However, he deemed Christianity and all other organized religions to be frauds sustained by priests and kings. This view, plus his crusading for people in need, kept Paine in trouble much of his life. …

daylightatheism thomas-paineJames A. Haught: 2000 Years of Disbelief: Famous People With the Courage to Doubt

Jesus Is a Copycat Savior


(Cross Examined) – Bob Seidensticker:

You can imagine the Christian story as true and reinterpret other religions as supernaturally anticipating Christianity, but the naturalistic explanation is much more plausible. It neatly explains the facts, by hypothesizing that nearby cultures—Persia, Egypt, Greece, Rome, and others—invented supernatural properties for their gods, and then a Jewish sect incorporated them into its new religion. …

crossexamined copycat-saviorRichard Carrier: On the Historicity of Jesus - Why We Might Have Reason for Doubt



(Jesus and Mo) – Mo:

The barmaid can be very unkind sometimes.” …

jesusandmo vainJesus and Mo: vain

Biblical Literalists


(SMBC) – Zach Weinersmith:

I mean, do you really believe that Obadiah rode a three-headed land-shark into battle against the Edomites?” …

smbc-comics literallyZach Weinersmith: SMBC 2020-03-19: Biblical Literalists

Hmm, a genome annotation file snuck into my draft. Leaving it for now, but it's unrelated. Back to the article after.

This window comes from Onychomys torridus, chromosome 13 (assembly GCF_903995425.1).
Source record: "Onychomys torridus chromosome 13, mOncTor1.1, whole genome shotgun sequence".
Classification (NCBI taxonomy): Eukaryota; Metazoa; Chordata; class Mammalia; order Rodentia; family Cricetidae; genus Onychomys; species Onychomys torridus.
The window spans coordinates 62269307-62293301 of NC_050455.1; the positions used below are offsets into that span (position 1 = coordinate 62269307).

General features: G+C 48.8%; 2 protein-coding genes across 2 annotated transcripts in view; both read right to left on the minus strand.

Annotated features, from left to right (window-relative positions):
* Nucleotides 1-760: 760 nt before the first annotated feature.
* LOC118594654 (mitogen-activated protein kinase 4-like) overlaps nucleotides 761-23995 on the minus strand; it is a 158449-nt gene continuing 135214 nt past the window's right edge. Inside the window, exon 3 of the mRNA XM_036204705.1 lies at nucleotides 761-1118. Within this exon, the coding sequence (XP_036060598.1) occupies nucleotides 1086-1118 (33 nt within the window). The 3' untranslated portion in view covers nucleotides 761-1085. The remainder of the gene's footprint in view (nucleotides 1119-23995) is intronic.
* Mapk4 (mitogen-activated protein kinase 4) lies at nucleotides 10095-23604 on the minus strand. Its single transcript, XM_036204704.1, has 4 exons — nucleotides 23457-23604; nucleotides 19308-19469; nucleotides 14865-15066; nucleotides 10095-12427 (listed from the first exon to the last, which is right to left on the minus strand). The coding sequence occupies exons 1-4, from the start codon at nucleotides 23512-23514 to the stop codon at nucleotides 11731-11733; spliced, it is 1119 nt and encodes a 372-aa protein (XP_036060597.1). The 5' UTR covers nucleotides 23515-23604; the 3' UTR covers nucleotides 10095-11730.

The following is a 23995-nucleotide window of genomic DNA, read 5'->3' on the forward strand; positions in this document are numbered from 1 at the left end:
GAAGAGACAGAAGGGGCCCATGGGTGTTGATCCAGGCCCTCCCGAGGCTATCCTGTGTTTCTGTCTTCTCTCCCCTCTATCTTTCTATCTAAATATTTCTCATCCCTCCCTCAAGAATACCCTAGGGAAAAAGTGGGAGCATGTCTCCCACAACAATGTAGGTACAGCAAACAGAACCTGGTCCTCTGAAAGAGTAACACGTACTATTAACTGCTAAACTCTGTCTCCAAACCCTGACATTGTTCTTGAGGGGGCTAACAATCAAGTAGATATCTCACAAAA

(Patheos::ATP) – Bert Bigelow:

I read an article about witches in the March issue of Atlantic magazine yesterday. Atlantic, or as they call it now, The Atlantic, is a hallowed name in journalism. It was founded in 1857 and is widely respected for its literary reviews, in-depth articles on many subjects and moderate worldview. Why would they print an article on witches? …

Belief in witchcraft seems fairly benign compared to religious belief. Witches are not trying to influence government to teach their beliefs in schools, or take rights away from women. If we are going to have faith-based belief in our society, I prefer witches to priests. …

tippling witchesWilliam Rimmer: Macbeth witches

Two Bible Chapters Collide Head-on


(Debunking Christianity) – David Madison:

In Acts 9:26-30, we read: